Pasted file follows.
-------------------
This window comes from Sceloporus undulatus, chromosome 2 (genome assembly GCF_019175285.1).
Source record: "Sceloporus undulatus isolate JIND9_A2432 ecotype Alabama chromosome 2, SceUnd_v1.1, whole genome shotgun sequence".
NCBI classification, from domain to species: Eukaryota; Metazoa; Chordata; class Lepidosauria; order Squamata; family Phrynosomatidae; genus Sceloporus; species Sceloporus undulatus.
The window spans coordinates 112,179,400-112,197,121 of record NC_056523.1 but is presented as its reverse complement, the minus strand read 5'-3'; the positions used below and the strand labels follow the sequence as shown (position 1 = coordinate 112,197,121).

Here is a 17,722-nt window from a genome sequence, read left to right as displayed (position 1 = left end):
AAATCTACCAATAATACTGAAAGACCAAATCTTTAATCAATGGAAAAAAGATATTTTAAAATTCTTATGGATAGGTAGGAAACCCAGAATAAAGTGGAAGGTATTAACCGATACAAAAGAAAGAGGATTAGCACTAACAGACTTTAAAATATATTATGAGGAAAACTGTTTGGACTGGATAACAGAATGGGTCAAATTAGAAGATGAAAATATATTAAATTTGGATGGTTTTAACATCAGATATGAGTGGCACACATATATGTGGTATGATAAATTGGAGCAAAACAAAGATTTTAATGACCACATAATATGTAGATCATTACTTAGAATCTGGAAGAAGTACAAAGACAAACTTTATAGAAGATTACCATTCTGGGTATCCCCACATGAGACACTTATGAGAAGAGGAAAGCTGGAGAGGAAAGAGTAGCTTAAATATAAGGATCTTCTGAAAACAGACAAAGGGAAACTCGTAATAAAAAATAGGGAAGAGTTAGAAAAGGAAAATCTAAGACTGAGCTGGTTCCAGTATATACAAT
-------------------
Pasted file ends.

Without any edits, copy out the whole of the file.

This window comes from Sceloporus undulatus, chromosome 2 (genome assembly GCF_019175285.1).
Source record: "Sceloporus undulatus isolate JIND9_A2432 ecotype Alabama chromosome 2, SceUnd_v1.1, whole genome shotgun sequence".
NCBI classification, from domain to species: Eukaryota; Metazoa; Chordata; class Lepidosauria; order Squamata; family Phrynosomatidae; genus Sceloporus; species Sceloporus undulatus.
The window spans coordinates 112,179,400-112,197,121 of record NC_056523.1 but is presented as its reverse complement, the minus strand read 5'-3'; the positions used below and the strand labels follow the sequence as shown (position 1 = coordinate 112,197,121).

Here is a 17,722-nt window from a genome sequence, read left to right as displayed (position 1 = left end):
AAATCTACCAATAATACTGAAAGACCAAATCTTTAATCAATGGAAAAAAGATATTTTAAAATTCTTATGGATAGGTAGGAAACCCAGAATAAAGTGGAAGGTATTAACCGATACAAAAGAAAGAGGATTAGCACTAACAGACTTTAAAATATATTATGAGGAAAACTGTTTGGACTGGATAACAGAATGGGTCAAATTAGAAGATGAAAATATATTAAATTTGGATGGTTTTAACATCAGATATGAGTGGCACACATATATGTGGTATGATAAATTGGAGCAAAACAAAGATTTTAATGACCACATAATATGTAGATCATTACTTAGAATCTGGAAGAAGTACAAAGACAAACTTTATAGAAGATTACCATTCTGGGTATCCCCACATGAGACACTTATGAGAAGAGGAAAGCTGGAGAGGAAAGAGTAGCTTAAATATAAGGATCTTCTGAAAACAGACAAAGGGAAACTCGTAATAAAAAATAGGGAAGAGTTAGAAAAGGAAAATCTAAGACTGAGCTGGTTCCAGTATATACAAT